It was just a few days prior to the turn of the millennium that Australia's Ratbag scurried from its burrow to unveil a very pleasant surprise for driving game fans: Dirt Track Racing. In stark contrast to the flash and glamour of the high-profile subgenres typically found in PC racing, Dirt Track Racing delved into the grit and grubby authenticity of the relatively low-level dirt track stock car. The game was innovative in both its subject matter and because it forced you into the multiple roles of driver, mechanic, negotiator, and entrepreneur while factoring in several aspects of a racing career.
Less than a year later, Ratbag continued its winning ways with Dirt Track Racing: Sprint Cars, a slightly different take on the dirt track format that involved those precarious giant-winged beasts of the real-life World of Outlaws series. Now, with its latest racing release, World of Outlaws: Sprint Cars, Ratbag drops the Dirt Track moniker but once again journeys down that familiar mud-encrusted road. The good news is that its latest World of Outlaws-inspired game is far prettier and more innovative than any other Dirt Track game to date. The bad news is that even with its updates, World of Outlaws is not so very far removed from its predecessors. And that may not be enough for some returning players.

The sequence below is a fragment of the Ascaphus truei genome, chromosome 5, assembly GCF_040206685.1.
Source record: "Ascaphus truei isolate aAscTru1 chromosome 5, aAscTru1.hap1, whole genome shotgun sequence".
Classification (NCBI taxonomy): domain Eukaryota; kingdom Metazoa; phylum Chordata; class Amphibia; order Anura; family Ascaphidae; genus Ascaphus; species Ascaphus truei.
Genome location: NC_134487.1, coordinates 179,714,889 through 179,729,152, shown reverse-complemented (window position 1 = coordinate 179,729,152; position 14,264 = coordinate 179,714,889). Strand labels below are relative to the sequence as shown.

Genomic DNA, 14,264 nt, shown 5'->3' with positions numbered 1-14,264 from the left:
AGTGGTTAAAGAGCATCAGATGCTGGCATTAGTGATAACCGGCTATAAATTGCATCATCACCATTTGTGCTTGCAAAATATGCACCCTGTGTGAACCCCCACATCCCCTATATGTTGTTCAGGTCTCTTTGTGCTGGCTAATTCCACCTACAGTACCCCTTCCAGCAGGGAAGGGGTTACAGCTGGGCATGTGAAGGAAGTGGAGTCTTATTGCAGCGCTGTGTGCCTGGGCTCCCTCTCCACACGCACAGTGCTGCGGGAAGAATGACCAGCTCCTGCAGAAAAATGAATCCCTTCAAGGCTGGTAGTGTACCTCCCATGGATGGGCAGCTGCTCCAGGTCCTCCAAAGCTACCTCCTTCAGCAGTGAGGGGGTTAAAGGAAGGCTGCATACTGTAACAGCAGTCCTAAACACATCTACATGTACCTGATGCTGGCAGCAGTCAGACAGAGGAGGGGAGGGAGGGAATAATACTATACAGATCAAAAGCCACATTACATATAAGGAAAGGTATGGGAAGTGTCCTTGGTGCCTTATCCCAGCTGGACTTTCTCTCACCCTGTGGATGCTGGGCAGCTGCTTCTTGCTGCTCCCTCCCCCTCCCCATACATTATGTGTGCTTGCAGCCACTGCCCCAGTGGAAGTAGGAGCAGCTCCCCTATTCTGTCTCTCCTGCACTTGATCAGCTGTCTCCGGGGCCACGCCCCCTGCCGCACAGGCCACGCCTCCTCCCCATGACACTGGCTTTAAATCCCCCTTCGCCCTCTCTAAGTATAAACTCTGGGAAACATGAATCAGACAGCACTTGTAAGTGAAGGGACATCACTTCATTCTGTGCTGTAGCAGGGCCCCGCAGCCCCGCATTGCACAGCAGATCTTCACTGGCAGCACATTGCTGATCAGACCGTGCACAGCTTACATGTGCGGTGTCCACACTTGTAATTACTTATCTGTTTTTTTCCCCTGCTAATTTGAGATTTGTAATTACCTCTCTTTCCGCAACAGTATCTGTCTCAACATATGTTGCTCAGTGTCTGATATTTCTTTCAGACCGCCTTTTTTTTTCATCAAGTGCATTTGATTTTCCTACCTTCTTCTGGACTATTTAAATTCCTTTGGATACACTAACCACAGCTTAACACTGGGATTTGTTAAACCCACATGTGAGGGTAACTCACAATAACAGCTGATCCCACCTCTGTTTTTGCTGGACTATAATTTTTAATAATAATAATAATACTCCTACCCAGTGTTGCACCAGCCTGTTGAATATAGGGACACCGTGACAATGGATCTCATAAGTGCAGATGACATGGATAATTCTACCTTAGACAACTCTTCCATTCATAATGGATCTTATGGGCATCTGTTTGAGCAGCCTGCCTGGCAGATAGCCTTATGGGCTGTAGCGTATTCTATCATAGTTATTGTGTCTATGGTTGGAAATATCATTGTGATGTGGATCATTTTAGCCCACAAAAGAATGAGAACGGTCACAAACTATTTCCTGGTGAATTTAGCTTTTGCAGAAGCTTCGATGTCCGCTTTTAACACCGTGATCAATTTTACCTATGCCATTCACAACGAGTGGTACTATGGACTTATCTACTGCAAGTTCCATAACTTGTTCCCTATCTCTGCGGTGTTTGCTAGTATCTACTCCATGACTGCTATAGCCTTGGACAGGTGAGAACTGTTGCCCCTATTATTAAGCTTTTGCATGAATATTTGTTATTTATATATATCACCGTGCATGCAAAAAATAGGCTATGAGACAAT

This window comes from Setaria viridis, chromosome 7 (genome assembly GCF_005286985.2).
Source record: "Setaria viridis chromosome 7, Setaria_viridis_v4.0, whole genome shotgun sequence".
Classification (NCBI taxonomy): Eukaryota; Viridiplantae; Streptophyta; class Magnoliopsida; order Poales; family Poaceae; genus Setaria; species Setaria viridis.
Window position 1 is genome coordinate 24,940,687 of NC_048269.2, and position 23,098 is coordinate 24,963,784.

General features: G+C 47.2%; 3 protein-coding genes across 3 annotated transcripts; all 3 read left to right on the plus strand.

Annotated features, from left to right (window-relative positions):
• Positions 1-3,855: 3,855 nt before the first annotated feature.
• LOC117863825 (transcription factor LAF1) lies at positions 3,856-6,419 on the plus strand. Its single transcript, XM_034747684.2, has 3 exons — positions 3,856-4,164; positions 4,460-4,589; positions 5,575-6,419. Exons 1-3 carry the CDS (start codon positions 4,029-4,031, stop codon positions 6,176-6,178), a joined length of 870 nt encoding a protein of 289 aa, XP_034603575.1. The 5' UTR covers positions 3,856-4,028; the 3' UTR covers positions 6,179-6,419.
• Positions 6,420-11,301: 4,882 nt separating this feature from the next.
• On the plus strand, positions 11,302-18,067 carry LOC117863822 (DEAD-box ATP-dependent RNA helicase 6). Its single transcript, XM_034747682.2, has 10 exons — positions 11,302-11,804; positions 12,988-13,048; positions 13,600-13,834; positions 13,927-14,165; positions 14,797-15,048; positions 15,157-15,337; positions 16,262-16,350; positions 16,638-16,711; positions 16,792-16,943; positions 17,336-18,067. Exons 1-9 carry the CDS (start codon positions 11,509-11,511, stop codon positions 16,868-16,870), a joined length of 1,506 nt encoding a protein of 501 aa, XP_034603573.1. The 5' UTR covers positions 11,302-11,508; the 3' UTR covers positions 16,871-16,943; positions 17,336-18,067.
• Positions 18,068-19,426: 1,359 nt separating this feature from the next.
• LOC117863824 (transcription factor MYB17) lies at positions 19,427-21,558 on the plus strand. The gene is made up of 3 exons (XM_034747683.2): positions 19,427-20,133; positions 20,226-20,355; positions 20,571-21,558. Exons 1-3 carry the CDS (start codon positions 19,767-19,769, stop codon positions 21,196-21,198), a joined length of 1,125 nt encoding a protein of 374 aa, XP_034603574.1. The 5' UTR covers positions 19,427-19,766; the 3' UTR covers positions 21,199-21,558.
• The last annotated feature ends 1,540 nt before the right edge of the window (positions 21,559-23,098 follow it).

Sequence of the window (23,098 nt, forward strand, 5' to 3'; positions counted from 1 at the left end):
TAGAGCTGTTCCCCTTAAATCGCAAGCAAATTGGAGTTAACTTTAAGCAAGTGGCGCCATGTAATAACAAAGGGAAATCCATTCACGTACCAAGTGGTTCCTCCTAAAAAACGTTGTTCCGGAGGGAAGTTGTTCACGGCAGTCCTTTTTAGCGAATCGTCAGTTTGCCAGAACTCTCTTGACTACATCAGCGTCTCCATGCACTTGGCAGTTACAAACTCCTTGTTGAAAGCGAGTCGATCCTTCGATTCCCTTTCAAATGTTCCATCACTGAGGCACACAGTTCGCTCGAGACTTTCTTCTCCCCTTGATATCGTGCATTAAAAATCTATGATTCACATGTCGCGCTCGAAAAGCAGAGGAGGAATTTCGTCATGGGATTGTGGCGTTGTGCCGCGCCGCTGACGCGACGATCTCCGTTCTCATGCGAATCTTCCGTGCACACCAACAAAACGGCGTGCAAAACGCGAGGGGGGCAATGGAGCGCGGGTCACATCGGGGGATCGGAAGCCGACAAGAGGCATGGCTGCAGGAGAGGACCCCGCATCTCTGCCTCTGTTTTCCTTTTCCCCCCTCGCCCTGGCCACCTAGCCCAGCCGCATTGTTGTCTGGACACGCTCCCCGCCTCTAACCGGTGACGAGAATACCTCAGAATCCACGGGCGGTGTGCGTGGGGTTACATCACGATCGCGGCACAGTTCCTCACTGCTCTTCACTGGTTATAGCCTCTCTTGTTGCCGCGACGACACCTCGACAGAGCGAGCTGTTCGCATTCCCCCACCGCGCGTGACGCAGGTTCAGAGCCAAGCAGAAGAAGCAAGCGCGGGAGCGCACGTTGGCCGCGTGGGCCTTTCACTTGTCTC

Those unfamiliar with the Ratbag formula should know that it focuses on "drive fast and turn left" oval racing. There is, however, one key difference from most PC oval-based games: Unlike Papyrus' or Electronic Arts' NASCAR titles, Ratbag uses circuits constructed strictly of dirt and mud. What this surface does to your racing is really quite magical, especially when combined with Ratbag's phenomenal physics model. In World of Outlaws, you'll lose your grip in a flurry of mud and dust, and corners are best taken by swinging your car's rear end out and drifting through diagonally. It's an entirely different style of driving that's best suited to those who enjoy balancing on the very edge of control. Though you'll never end up driving at absurd speeds, this style of racing can definitely be exciting in its own right.
Essentially, World of Outlaws cars are wedge-shaped roll cages on wheels. Their "roofs" are actually enormous aerodynamic wings that can be moved forward and backward prior to or while driving to increase or decrease downforce. Right side rear tires are twice as big as those on the left, and the engine is a torque-filled monster.